Keep in mind that every word of your reply will be scrutinized by past, present, and future customers of your brand. If you sound defensive, disingenuous, or angry, your customers will have no problem calling attention to your brand in front of everyone.
Do What it Takes to Satisfy Your Unhappy Customers
There are some mistakes that can't be fixed, but there will always be a way to make it up to the customer. Going out of your way to accommodate a customer's needs will go a long way in turning a disgruntled customer into one of your most loyal advocates.
Here’s a great example of going “above and beyond” in customer service. We have a long-time client who was furious that we had shipped an order to a P.O. Box that was no longer associated with her. Our customer service associate rectified that problem immediately, but was troubled that the client said this had happened several times (and not just when she ordered from our company). After the call was over, our associate decided to do some research on her own, and figured out that the client’s credit card company must still have the old P.O. Box listed online as a valid address, and it was “auto-populating” in address fields when she orders from different websites.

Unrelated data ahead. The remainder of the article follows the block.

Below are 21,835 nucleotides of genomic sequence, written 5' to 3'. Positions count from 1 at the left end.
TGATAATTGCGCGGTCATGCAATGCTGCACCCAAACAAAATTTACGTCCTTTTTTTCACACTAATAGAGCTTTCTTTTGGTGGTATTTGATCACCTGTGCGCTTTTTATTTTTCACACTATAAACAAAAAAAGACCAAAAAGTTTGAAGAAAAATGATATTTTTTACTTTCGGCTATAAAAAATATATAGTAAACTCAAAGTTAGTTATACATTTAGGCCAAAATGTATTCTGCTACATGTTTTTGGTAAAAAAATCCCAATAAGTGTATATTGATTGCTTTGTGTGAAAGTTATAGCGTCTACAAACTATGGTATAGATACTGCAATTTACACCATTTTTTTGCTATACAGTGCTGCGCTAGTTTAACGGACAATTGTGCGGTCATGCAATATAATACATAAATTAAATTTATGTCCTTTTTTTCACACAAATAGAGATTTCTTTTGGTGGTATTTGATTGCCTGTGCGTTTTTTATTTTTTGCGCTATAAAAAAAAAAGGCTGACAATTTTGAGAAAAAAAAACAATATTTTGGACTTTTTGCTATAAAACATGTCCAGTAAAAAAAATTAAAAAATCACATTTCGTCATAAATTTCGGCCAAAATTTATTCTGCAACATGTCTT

She called the client to share her theory, and lo and behold, that was indeed the problem. The client was over-the-moon happy with us, and couldn’t believe how we went the extra mile to solve a nagging problem she’d been struggling with for months. The client went from furious to writing one of the most glowing reviews we’ve ever had online. A total customer service homerun!
Plus, think about how many times she’s telling this story about our company in conversation. I’m not sure you could buy such powerful word-of-mouth advertising.
Find Customer Complaints Before They Find You
One of the best ways to respond to a customer service mistake is to find them before they make their way onto social media, Google, Yelp, or any other digital platform. Once a customer shares their negative experience online, there's no way to take it back. While you can respond to their complaints, it would be even more advantageous for your brand to attempt to resolve an issue one-on-one, rather than in the public spotlight.
An easy way to do this is to make your phone number and email address easy to find, or to have a separate contact form on your website. Customers will likely contact you via these platforms if they are unhappy about their experience before turning to other outlets. You can also send post-purchase surveys to customers and have them rank their experiences that way. If a customer shares any negative feedback, you can reach out and address their concerns immediately after receiving the results of their survey back. This not only shows you are proactive about your customer service, but you will also learn a lot about your products and services this way, good and bad. Use this insight to continue improving your business.
Your customers will eventually forget about the mistakes you made. What they will remember, however, is how you responded to them.